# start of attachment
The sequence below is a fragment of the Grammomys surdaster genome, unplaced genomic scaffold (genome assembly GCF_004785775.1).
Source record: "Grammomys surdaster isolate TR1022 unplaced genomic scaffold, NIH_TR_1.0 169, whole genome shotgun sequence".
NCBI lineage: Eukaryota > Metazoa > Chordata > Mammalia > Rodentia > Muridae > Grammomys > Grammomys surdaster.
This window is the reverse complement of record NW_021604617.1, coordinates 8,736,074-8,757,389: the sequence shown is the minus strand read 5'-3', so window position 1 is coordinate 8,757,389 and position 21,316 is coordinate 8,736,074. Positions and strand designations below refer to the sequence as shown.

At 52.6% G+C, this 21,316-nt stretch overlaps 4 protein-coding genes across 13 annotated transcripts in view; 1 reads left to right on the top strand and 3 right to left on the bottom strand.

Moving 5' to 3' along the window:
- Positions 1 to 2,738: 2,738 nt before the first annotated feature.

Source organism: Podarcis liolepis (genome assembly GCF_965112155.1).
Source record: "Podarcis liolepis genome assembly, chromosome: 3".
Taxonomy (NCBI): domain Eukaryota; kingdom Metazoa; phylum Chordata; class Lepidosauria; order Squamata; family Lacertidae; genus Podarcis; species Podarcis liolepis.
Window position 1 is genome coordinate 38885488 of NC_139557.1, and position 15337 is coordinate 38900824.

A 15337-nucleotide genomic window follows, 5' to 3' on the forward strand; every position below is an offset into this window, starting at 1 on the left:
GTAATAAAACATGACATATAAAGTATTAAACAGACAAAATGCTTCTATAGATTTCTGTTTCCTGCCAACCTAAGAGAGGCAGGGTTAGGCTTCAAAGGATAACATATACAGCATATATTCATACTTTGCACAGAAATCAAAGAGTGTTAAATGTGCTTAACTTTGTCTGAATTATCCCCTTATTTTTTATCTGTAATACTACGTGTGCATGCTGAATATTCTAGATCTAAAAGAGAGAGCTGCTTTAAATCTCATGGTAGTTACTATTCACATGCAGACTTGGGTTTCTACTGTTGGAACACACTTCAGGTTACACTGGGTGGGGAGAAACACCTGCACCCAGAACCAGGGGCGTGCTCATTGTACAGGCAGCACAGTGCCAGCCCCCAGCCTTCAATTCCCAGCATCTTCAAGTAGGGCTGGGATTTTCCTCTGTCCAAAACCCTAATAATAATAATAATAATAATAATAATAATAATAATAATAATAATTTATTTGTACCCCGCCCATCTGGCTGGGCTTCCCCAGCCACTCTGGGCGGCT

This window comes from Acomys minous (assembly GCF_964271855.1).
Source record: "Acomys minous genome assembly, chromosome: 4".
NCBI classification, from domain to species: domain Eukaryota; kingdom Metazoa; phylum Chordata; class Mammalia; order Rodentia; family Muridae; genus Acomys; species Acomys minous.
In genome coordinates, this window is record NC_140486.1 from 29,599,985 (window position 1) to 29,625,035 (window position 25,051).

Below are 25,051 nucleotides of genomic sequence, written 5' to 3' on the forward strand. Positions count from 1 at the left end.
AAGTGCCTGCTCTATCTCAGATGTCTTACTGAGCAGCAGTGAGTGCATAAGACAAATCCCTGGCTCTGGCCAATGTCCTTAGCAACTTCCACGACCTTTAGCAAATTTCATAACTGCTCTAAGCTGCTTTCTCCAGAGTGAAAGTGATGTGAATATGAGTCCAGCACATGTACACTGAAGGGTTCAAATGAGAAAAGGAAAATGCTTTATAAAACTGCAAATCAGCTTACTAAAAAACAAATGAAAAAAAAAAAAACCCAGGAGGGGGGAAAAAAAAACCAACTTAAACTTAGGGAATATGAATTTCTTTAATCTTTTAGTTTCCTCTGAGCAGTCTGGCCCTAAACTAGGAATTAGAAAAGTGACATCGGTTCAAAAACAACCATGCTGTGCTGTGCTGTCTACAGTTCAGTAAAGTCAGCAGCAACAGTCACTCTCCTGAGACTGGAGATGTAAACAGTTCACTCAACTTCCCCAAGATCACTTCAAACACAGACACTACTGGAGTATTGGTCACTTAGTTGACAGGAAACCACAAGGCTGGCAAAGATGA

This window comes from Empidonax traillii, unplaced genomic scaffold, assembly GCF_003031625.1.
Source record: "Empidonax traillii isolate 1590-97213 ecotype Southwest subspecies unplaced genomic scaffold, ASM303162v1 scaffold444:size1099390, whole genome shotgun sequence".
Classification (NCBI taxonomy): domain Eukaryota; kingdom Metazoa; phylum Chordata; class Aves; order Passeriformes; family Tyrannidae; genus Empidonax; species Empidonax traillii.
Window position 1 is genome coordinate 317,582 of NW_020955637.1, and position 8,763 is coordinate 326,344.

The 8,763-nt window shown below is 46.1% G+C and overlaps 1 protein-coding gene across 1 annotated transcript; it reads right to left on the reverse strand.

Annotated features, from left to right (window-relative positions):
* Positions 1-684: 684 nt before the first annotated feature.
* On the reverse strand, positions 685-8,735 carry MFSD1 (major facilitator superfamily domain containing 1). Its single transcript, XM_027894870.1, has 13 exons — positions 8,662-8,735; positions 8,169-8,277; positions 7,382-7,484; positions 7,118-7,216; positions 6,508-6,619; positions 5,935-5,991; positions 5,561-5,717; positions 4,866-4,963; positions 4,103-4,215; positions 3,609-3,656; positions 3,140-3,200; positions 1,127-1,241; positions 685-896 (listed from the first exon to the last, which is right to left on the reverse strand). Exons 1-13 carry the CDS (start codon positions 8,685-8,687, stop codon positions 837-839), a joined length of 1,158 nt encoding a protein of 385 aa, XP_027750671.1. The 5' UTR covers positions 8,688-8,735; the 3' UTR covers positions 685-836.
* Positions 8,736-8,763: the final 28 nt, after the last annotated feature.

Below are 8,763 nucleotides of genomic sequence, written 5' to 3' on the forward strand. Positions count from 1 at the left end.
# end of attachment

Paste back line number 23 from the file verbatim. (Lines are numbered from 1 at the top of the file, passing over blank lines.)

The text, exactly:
Window position 1 is genome coordinate 317,582 of NW_020955637.1, and position 8,763 is coordinate 326,344.